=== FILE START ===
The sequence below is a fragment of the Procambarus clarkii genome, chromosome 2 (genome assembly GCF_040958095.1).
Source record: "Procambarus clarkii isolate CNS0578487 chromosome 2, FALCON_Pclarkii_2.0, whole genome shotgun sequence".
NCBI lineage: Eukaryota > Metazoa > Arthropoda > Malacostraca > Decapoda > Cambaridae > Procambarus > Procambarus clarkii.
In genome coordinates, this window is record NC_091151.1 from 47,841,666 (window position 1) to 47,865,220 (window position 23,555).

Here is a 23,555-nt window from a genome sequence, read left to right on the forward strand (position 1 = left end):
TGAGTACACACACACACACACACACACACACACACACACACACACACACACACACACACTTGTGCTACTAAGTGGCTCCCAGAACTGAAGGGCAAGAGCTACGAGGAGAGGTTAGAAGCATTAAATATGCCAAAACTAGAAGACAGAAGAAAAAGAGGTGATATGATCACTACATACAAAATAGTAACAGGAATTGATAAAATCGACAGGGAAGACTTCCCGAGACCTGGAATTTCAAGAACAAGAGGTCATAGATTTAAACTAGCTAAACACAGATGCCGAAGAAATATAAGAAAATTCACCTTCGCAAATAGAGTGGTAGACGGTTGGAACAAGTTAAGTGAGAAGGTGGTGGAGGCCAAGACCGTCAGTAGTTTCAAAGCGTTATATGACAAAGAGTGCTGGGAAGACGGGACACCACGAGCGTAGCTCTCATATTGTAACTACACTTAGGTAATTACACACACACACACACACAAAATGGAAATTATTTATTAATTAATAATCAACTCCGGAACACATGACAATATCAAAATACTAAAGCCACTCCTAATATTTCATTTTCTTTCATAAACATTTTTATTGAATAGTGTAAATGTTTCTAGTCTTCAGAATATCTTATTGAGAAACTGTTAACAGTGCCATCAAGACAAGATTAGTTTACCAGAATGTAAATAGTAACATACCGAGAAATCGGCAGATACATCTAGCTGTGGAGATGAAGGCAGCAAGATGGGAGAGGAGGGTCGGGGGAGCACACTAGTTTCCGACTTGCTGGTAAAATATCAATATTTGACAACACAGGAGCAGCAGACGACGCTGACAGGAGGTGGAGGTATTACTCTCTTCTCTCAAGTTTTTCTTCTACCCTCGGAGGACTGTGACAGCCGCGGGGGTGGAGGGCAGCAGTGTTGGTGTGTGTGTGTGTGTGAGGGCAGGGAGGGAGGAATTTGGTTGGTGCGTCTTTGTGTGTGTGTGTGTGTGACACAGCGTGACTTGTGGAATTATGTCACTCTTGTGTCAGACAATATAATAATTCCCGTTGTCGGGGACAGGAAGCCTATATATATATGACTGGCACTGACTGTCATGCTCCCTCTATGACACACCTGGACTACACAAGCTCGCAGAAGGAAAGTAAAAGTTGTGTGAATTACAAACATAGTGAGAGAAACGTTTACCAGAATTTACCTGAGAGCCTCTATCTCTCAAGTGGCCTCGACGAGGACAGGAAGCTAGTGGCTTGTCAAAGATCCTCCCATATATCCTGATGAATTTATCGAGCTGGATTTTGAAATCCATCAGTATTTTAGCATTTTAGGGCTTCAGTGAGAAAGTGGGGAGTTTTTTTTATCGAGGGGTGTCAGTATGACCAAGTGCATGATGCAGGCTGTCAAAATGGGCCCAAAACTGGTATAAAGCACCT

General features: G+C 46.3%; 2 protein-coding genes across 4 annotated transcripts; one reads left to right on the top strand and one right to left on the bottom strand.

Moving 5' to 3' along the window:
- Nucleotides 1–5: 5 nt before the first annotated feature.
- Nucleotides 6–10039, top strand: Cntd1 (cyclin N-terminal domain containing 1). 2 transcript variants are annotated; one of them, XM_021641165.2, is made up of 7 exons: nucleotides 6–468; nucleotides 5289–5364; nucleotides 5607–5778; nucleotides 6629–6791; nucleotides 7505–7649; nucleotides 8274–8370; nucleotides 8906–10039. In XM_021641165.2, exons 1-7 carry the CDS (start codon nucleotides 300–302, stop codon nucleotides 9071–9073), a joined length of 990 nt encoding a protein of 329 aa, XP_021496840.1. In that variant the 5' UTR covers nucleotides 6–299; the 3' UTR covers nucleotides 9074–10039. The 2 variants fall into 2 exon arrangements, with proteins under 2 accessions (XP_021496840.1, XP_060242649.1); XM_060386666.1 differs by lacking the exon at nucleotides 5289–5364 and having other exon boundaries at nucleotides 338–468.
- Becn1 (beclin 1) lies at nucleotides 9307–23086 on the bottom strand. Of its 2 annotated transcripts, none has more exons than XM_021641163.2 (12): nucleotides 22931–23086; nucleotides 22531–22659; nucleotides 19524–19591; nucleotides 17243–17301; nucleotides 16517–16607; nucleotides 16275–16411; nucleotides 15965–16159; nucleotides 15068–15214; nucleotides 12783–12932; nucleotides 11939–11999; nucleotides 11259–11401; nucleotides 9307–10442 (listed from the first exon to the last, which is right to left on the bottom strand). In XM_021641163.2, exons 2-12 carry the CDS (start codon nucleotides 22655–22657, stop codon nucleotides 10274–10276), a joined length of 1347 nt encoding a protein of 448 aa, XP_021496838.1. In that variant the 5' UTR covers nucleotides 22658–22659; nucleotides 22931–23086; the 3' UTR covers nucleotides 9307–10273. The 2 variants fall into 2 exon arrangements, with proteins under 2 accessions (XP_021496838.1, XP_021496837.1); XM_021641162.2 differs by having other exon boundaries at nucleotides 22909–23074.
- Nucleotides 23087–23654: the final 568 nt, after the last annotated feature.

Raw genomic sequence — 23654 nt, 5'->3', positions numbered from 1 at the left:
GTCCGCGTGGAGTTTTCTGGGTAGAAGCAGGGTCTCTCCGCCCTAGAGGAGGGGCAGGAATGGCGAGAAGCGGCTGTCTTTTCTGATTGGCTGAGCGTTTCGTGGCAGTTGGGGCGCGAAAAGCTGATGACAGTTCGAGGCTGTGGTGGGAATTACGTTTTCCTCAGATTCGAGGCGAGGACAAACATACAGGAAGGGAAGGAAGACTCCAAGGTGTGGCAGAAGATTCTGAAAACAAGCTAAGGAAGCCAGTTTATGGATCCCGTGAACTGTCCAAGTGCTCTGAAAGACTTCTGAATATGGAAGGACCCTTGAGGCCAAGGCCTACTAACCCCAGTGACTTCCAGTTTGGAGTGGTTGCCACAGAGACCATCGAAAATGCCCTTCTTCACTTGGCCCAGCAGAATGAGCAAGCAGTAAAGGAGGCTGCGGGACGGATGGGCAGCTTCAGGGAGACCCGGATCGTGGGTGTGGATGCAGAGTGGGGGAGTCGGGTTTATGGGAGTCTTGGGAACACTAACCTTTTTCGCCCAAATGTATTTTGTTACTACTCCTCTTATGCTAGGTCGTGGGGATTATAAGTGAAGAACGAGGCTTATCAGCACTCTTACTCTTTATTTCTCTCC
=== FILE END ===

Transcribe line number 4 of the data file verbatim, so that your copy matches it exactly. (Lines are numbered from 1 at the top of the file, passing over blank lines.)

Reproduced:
In genome coordinates, this window is record NC_091151.1 from 47,841,666 (window position 1) to 47,865,220 (window position 23,555).